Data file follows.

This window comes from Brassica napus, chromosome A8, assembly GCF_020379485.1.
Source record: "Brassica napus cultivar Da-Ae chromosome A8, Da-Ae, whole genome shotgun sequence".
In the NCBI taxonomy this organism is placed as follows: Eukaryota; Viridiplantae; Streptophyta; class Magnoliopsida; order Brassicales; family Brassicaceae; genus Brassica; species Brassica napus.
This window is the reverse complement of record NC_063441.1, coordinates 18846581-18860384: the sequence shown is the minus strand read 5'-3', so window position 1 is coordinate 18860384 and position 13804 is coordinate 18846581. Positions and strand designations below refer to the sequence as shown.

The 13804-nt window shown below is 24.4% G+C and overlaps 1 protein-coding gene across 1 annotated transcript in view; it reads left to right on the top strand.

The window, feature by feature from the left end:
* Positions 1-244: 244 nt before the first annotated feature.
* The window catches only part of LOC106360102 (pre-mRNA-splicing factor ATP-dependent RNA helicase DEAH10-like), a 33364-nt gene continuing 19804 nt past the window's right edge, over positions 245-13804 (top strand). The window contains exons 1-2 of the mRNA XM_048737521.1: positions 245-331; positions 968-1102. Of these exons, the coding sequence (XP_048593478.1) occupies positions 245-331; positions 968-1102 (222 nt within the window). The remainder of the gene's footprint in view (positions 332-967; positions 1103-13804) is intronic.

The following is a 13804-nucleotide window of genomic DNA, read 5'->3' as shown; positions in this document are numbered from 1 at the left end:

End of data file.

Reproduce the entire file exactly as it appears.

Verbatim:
This window comes from Brassica napus, chromosome A8, assembly GCF_020379485.1.
Source record: "Brassica napus cultivar Da-Ae chromosome A8, Da-Ae, whole genome shotgun sequence".
In the NCBI taxonomy this organism is placed as follows: Eukaryota; Viridiplantae; Streptophyta; class Magnoliopsida; order Brassicales; family Brassicaceae; genus Brassica; species Brassica napus.
This window is the reverse complement of record NC_063441.1, coordinates 18846581-18860384: the sequence shown is the minus strand read 5'-3', so window position 1 is coordinate 18860384 and position 13804 is coordinate 18846581. Positions and strand designations below refer to the sequence as shown.

The 13804-nt window shown below is 24.4% G+C and overlaps 1 protein-coding gene across 1 annotated transcript in view; it reads left to right on the top strand.

The window, feature by feature from the left end:
* Positions 1-244: 244 nt before the first annotated feature.
* The window catches only part of LOC106360102 (pre-mRNA-splicing factor ATP-dependent RNA helicase DEAH10-like), a 33364-nt gene continuing 19804 nt past the window's right edge, over positions 245-13804 (top strand). The window contains exons 1-2 of the mRNA XM_048737521.1: positions 245-331; positions 968-1102. Of these exons, the coding sequence (XP_048593478.1) occupies positions 245-331; positions 968-1102 (222 nt within the window). The remainder of the gene's footprint in view (positions 332-967; positions 1103-13804) is intronic.

The following is a 13804-nucleotide window of genomic DNA, read 5'->3' as shown; positions in this document are numbered from 1 at the left end: